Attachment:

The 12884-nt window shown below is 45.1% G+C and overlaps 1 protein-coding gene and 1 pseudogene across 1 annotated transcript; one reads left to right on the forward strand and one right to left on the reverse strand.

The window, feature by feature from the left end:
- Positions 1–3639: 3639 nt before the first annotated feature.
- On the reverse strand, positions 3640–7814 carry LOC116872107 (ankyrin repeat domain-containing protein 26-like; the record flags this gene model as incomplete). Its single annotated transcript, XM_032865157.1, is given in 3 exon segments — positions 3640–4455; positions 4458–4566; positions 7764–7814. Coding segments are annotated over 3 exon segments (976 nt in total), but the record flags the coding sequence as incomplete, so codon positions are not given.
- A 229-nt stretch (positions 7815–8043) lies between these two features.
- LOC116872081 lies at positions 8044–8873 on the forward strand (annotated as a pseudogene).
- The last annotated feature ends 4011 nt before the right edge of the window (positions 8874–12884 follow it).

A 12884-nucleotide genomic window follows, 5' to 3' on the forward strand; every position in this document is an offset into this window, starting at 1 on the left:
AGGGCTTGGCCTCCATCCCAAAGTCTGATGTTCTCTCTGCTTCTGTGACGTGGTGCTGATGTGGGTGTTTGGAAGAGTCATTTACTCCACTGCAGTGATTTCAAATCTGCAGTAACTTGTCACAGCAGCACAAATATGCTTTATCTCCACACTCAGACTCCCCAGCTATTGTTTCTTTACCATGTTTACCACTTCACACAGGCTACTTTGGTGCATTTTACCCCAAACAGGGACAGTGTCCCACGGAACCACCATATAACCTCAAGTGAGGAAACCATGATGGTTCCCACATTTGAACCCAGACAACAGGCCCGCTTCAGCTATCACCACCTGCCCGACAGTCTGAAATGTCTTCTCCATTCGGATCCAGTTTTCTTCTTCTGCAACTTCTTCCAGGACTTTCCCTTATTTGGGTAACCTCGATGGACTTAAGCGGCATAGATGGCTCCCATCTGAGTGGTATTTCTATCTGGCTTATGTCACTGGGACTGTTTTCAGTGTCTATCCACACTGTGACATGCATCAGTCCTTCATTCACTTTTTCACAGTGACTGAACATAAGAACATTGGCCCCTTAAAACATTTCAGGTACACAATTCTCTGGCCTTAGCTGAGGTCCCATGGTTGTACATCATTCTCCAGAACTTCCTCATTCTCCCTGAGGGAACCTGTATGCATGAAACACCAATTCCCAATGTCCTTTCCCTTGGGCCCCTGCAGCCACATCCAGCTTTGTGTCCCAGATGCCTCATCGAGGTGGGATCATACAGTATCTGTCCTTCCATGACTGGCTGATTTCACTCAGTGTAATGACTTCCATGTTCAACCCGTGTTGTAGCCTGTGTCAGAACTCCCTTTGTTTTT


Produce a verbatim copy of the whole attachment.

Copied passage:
The 12884-nt window shown below is 45.1% G+C and overlaps 1 protein-coding gene and 1 pseudogene across 1 annotated transcript; one reads left to right on the forward strand and one right to left on the reverse strand.

The window, feature by feature from the left end:
- Positions 1–3639: 3639 nt before the first annotated feature.
- On the reverse strand, positions 3640–7814 carry LOC116872107 (ankyrin repeat domain-containing protein 26-like; the record flags this gene model as incomplete). Its single annotated transcript, XM_032865157.1, is given in 3 exon segments — positions 3640–4455; positions 4458–4566; positions 7764–7814. Coding segments are annotated over 3 exon segments (976 nt in total), but the record flags the coding sequence as incomplete, so codon positions are not given.
- A 229-nt stretch (positions 7815–8043) lies between these two features.
- LOC116872081 lies at positions 8044–8873 on the forward strand (annotated as a pseudogene).
- The last annotated feature ends 4011 nt before the right edge of the window (positions 8874–12884 follow it).

A 12884-nucleotide genomic window follows, 5' to 3' on the forward strand; every position in this document is an offset into this window, starting at 1 on the left:
AGGGCTTGGCCTCCATCCCAAAGTCTGATGTTCTCTCTGCTTCTGTGACGTGGTGCTGATGTGGGTGTTTGGAAGAGTCATTTACTCCACTGCAGTGATTTCAAATCTGCAGTAACTTGTCACAGCAGCACAAATATGCTTTATCTCCACACTCAGACTCCCCAGCTATTGTTTCTTTACCATGTTTACCACTTCACACAGGCTACTTTGGTGCATTTTACCCCAAACAGGGACAGTGTCCCACGGAACCACCATATAACCTCAAGTGAGGAAACCATGATGGTTCCCACATTTGAACCCAGACAACAGGCCCGCTTCAGCTATCACCACCTGCCCGACAGTCTGAAATGTCTTCTCCATTCGGATCCAGTTTTCTTCTTCTGCAACTTCTTCCAGGACTTTCCCTTATTTGGGTAACCTCGATGGACTTAAGCGGCATAGATGGCTCCCATCTGAGTGGTATTTCTATCTGGCTTATGTCACTGGGACTGTTTTCAGTGTCTATCCACACTGTGACATGCATCAGTCCTTCATTCACTTTTTCACAGTGACTGAACATAAGAACATTGGCCCCTTAAAACATTTCAGGTACACAATTCTCTGGCCTTAGCTGAGGTCCCATGGTTGTACATCATTCTCCAGAACTTCCTCATTCTCCCTGAGGGAACCTGTATGCATGAAACACCAATTCCCAATGTCCTTTCCCTTGGGCCCCTGCAGCCACATCCAGCTTTGTGTCCCAGATGCCTCATCGAGGTGGGATCATACAGTATCTGTCCTTCCATGACTGGCTGATTTCACTCAGTGTAATGACTTCCATGTTCAACCCGTGTTGTAGCCTGTGTCAGAACTCCCTTTGTTTTT